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William S. Gilbert and Arthur Sullivan are known as the most successful operetta collaborators to date. While Sullivan wrote the music, Gilbert created the plot and wrote the lyrics. The Mikado is without a doubt the most successful Gilbert and Sullivan operetta to date. The original production ran for two years without interruption for 672 performances. The Mikado was also the first operetta by Gilbert and Sullivan to be recorded, which occurred in 1917. The character Nanki Poo sings l I as he enters the town of Titipu in Japan. Typical with Gilbert and Sullivan, the music is light containing topsy turvy lyrics and flavorful runs. Many critics today consider Francis Poulenc to be the last true composer of French art song. Poulenc composed over 150 mlodies, and many are the last great songs added to the twentieth century French repertoire. Poulenc used the work of many poets and always tried to match his musical setting t o the style and inflections implied by the poet. The poetry of Paul Eluard was a great inspiration to Poulenc. Eluard, whose works came into being just after the First World War, was the most eminent poet of the surrealist movement. The nine mlodies of Tel Jour Telle Nuit (Like day, Like Night) form a complete cycle. The cycle dramatic and musical effect. The poems of Eluard cover the span of a day, from dawn until th e two lovers rest for evening. The underlying theme of Tel Jour Telle Nuit is that love is a transcending force, allowing the performer and the unknown companion to move past a selfish and insensitive relationship, which by the end of the cycle embraces an unselfish love between the two lovers. The cycle is for solo voice, looking through the eyes of one of the lovers. There is no doubt that Wolfgang Amadeus Mozart is considered the most influential composer in the 18 th century. Mozart composed over 600 wo rks, 22 of which are operas. opera buffa, La Nozze di Figaro, was such a success that he used the same librettist, Lorenzo Da Ponte, and an almos t identical cast for his next opera, Don Giovanni Don Giovanni Gianni Schicchi is one of the three one Il Trittico Giacomo Puccini is perhaps the greatest opera composer of the 20 th century. Gianni Schicchi tells the story of Buoso Donati. Donati has passed away and his family wants to know who will inherit his fortune. When the family finds out that none of them are included in the will, Rinnucio that they must get Gianni Schic chi to help solve the problem. The aria begins with a rec itative and transitions to the famous proclamation of the arrival of Gianni Schicchi. Stephen Sondheim over 15 musicals to date. One characteristic that distinguishes Sondheim from his Program Notes

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Marry M e a Little occurs at the end of act I and Bobby is having his birthday party. His birthday wish is that someone will marry him with an easy, no challenge marriage. The text music relationship contradicts each other; while the vocal line is smooth, mostly half notes and quarter notes, the piano is a forward fast pace eight reality of the pian notes, which represents the complexity of marriage. Jake Heggie is one of the most acclaimed composers in America today. Most of his works are melodic stories through song. In the cycle Here and Gone, Heggie used poetry by A.E Housman and Vachel Lindsay. These two poets deeply influenced Heggie, and using their words, he tells a story of two friends, the reflections of their lives, and the moments passe d. The cycle challenges their connection and leaves In 1940 Benjamin Britten decided that he needed to have more popular works for Peter Pears, a singer for whom he frequently composed, so he began to arrang e folk songs. The Last Rose of Summer composing songs based on English folk tunes, he decided to follow the lead of Percy Grainger and arrange the tune Program Notes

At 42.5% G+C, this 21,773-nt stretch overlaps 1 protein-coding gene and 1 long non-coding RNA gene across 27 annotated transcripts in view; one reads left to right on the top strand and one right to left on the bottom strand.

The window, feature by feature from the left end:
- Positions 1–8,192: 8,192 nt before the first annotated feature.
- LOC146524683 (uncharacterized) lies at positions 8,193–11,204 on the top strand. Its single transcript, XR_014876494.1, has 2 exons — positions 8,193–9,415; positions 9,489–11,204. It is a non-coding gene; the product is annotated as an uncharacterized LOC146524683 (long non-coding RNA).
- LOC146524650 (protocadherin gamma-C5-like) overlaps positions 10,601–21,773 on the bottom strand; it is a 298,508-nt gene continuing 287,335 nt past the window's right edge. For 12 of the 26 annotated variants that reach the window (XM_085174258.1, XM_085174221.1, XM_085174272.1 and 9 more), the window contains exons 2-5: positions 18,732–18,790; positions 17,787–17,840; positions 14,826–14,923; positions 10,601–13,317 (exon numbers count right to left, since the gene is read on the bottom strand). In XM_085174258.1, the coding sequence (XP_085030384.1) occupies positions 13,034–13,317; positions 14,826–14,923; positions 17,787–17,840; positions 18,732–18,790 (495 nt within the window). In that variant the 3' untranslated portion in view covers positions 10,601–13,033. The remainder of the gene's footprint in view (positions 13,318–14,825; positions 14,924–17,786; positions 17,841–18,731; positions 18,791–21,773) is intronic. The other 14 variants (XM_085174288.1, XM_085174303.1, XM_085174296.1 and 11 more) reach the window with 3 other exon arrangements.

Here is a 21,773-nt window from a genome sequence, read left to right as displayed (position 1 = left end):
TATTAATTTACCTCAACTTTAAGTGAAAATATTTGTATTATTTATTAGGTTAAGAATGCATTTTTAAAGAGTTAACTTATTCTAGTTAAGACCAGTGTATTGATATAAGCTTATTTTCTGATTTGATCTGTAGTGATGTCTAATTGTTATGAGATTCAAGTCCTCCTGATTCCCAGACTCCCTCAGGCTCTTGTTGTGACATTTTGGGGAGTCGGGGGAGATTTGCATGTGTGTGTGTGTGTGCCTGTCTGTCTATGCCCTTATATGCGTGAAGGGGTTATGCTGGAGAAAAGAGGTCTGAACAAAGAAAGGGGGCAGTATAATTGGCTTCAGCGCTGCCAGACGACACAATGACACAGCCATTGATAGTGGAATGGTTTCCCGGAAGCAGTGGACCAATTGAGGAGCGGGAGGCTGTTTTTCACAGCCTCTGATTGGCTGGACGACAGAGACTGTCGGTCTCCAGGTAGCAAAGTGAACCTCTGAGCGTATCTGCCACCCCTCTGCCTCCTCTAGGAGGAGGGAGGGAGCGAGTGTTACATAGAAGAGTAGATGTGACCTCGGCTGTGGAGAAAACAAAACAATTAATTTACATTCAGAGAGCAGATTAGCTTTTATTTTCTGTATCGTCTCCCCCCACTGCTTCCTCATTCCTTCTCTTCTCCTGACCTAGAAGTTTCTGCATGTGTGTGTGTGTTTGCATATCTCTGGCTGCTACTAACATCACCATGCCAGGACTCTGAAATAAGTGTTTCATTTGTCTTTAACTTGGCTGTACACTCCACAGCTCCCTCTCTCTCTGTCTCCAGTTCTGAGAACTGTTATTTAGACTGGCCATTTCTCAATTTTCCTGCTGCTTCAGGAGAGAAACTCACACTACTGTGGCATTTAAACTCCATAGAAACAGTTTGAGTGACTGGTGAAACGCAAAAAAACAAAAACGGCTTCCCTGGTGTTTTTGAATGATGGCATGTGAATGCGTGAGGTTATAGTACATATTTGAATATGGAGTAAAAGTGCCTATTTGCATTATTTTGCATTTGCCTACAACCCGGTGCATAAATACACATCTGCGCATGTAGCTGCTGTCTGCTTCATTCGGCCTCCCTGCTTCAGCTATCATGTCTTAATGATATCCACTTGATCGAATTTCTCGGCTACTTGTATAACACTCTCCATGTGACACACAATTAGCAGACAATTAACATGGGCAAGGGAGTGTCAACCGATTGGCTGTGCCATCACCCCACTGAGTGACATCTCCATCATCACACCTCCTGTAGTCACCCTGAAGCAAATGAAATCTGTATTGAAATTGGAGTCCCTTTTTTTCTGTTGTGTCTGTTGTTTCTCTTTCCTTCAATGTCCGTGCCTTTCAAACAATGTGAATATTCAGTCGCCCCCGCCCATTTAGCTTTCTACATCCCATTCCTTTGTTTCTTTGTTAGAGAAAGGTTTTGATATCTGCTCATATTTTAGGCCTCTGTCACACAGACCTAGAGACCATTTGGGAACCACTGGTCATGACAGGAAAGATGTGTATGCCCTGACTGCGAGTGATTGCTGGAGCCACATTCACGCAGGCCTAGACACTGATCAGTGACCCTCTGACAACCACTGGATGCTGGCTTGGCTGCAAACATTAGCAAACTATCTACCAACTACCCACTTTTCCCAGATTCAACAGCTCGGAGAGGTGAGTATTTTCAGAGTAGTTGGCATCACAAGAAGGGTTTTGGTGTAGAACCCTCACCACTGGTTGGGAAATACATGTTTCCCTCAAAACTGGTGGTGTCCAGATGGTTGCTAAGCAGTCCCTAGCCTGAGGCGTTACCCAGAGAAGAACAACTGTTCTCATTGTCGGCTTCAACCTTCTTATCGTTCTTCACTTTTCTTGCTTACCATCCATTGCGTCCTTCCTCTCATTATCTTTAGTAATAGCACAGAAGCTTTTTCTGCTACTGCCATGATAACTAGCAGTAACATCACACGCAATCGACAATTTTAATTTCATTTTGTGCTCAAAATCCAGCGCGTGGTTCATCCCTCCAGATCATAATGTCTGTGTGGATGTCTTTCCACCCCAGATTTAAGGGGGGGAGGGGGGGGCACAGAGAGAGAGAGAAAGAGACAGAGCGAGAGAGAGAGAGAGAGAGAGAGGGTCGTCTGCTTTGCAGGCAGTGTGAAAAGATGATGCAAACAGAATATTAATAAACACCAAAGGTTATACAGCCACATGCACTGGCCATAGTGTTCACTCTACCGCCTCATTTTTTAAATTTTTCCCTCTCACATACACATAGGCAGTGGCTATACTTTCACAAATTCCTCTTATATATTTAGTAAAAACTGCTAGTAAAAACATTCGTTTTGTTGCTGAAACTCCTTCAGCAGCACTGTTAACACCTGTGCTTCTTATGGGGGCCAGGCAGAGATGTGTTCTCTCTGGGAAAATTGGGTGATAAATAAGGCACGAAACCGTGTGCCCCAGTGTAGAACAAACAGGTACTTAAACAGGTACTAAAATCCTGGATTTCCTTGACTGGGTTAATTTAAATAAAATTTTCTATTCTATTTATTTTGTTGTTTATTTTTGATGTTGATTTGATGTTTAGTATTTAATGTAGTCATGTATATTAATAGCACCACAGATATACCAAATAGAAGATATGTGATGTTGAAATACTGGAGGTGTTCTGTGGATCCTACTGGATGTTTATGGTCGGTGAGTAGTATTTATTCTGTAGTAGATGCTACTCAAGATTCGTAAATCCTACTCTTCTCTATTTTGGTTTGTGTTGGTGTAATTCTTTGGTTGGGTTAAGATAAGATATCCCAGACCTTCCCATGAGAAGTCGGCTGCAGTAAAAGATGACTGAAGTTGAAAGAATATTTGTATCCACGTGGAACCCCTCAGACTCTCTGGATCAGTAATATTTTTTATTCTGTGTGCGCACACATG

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Erick Crow Biography Born in Tulsa, Oklahoma, Erick Crow has lived in Coral Springs, Florida for the past 15 years. Hailed for being an interdisciplinary Hilton Head Choral Society, Helena Choral Festival in Montana, The Jacksonville Symphony, Nova Southeastern Orchestra, and the Cherokee Historical Association in North Carolina. He has performed many leading roles both in Musical Theatre and Opera. Some of his titles include Monsier Vogelsang in Der Schauspieldirektor, Marco in The Gondoliers, Major Ridge in Unto These Hi lls, Laurie in Little Women, Ferrando in Cosi Fan Tutti and Freddie in Chess. Mr. Crow has performed violin and viola for many major performing groups including Rhapsody, Southeastern University Orchestra, Jacksonville University Orchestra, and The Florida Youth Orchestra, which he performed at Carnegie Hall 2008. Mr. Crow currently performs professionally all around the South Florida and Jacksonville area in violin, viola and voice. Erick Crow is a two time district and regional winner in the National Asso ciation of Teachers of Singing (NATS) competition. In 2012 he was awarded the Deans Interdisciplinary award at Jacksonville University. Mr. Crow is known for his innovated and evocative recital programming. He produced his senior showcase, Moving On, which consisted of multimedia production integrated with themes, art songs, and select arrangements of contemporary repertoire. His interest in research includes incorporating marketing strategies with classical music and the effect of contemporary opera and m usic theatre productions. Erick has studied and worked with such renowned teachers in music, voice and acting which include: Marie G. Randel, Dr. Bobb Robinson, Dr. Tony Offerle, Dr. Rob Tudor, Dr. Tim Snyder and Dr. Thomas Sleeper. Erick received his Bach elors of Fine Arts Degree in Music Theatre from Jacksonville University in 2012. He is currently pursuing his Masters of Music: Voice Performance degree at the University of Florida. Erick is a member of the Suzuki Association of America's and Pi Kappa Lam bda Honor Collegiate Music Society.